They say that people make the place. And while Whistler Blackcomb is blessed with absolutely mind-blowing scenery and natural beauty as far as the eye can see, there are countless individuals so steeped into the unique mountain culture here, that truly bring this place to life. Check out some of their stories below, though this list barely even scratches the surface, and be inspired to meet them someday soon.

Steve Ramey – New Head Chef of Christine’s

Whistler’s fine dining scene has a new member; Steve Ramey, and as an avid climber, hiker, runner, snowboarder, and kayaker, he’s well suited to life in the mountains. As the new chef at Christine’s, Ramey will bring the culinary prowess he honed as the Sous-Chef at Vancouver’s renowned Hawksworth Restaurant to Whistler Blackcomb.

Ramey was awarded his Culinary Apprenticeship and Inter-provincial Red Seal in 2007; and in August 2003, he was the top apprentice in his class. He started with the Hawksworth Group in 2011 and was responsible for menu development. Under his watch, Hawksworth has been consistently named as Vancouver’s top restaurant, and one of the best restaurants in Canada.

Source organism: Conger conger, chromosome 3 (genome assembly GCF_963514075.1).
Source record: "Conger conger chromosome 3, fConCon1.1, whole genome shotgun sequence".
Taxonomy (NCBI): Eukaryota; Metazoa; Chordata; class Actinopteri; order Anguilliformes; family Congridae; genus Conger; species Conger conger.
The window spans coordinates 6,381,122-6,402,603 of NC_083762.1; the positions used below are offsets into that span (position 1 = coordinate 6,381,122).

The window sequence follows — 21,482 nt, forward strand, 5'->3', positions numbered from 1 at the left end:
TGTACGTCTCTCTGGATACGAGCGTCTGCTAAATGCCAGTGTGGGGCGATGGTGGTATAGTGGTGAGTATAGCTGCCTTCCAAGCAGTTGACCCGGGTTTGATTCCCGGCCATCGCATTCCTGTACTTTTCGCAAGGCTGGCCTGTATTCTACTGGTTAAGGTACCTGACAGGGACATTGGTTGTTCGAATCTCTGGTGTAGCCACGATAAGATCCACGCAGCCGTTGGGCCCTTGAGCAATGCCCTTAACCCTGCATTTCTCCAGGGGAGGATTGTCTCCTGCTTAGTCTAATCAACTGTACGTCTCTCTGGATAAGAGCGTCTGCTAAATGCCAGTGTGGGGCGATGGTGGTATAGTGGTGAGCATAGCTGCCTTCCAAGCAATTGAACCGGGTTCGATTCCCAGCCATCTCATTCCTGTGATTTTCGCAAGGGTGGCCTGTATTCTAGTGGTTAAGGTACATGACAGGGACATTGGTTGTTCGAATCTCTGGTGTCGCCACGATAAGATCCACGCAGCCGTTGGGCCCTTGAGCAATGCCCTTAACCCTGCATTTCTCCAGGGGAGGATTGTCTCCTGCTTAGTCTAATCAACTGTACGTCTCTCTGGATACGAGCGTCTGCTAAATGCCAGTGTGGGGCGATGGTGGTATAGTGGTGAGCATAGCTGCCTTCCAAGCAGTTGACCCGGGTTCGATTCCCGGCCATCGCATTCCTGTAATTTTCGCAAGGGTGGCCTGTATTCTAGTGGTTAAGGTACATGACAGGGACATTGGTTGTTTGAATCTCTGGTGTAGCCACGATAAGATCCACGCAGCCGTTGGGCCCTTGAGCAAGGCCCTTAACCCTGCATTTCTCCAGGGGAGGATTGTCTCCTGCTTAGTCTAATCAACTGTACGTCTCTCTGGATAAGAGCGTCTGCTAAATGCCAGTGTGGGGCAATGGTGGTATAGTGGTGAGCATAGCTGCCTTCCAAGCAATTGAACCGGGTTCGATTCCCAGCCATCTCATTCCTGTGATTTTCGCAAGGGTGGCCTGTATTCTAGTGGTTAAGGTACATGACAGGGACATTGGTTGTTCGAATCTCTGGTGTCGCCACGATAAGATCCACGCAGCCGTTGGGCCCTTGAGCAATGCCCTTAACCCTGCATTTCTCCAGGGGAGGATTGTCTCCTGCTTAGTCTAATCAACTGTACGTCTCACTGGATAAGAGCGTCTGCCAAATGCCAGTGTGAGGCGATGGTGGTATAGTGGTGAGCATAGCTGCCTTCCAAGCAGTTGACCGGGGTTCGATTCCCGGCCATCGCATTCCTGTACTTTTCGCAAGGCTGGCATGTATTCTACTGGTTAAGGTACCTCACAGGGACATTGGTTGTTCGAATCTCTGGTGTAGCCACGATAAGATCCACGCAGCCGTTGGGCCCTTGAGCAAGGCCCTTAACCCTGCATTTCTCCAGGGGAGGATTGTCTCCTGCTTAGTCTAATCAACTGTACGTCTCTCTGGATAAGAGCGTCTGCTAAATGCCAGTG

Tracey Morrison is new in her position as the Whistler Blackcomb Ski Patrol Supervisor, but she started her Ski Patrol career at Lake Louise in 1996. She moved to Whistler in 2000 to work for the Blackcomb Ski Patrol, and hasn’t looked back. Working as a Ski Patroller and technical specialist in associated industries, Tracey has acquired extensive experience. During her ascent through the Ski Patrol ranks Tracey has accomplished mastery in the technical elements of the job. Tracey has accreditation as an Avalanche Forecaster through the Canadian Avalanche Association (CAA), Rope Access technician (SPRAT), Longline Helicopter Rescue Technician (HETS), and level one Ski Guide (CSGA) to name a few. Her tenacious desire to learn new skills, achieve excellence and challenge herself has brought her to receive accolades from her peers and managers. Couple that with being a working mom who leaves her home in Pemberton at 5:30am every day to get to her job, you have a woman that embodies the Whistler spirit of working hard to play hard.

Capturing The Essence Of Whistler Blackcomb - Mike Douglas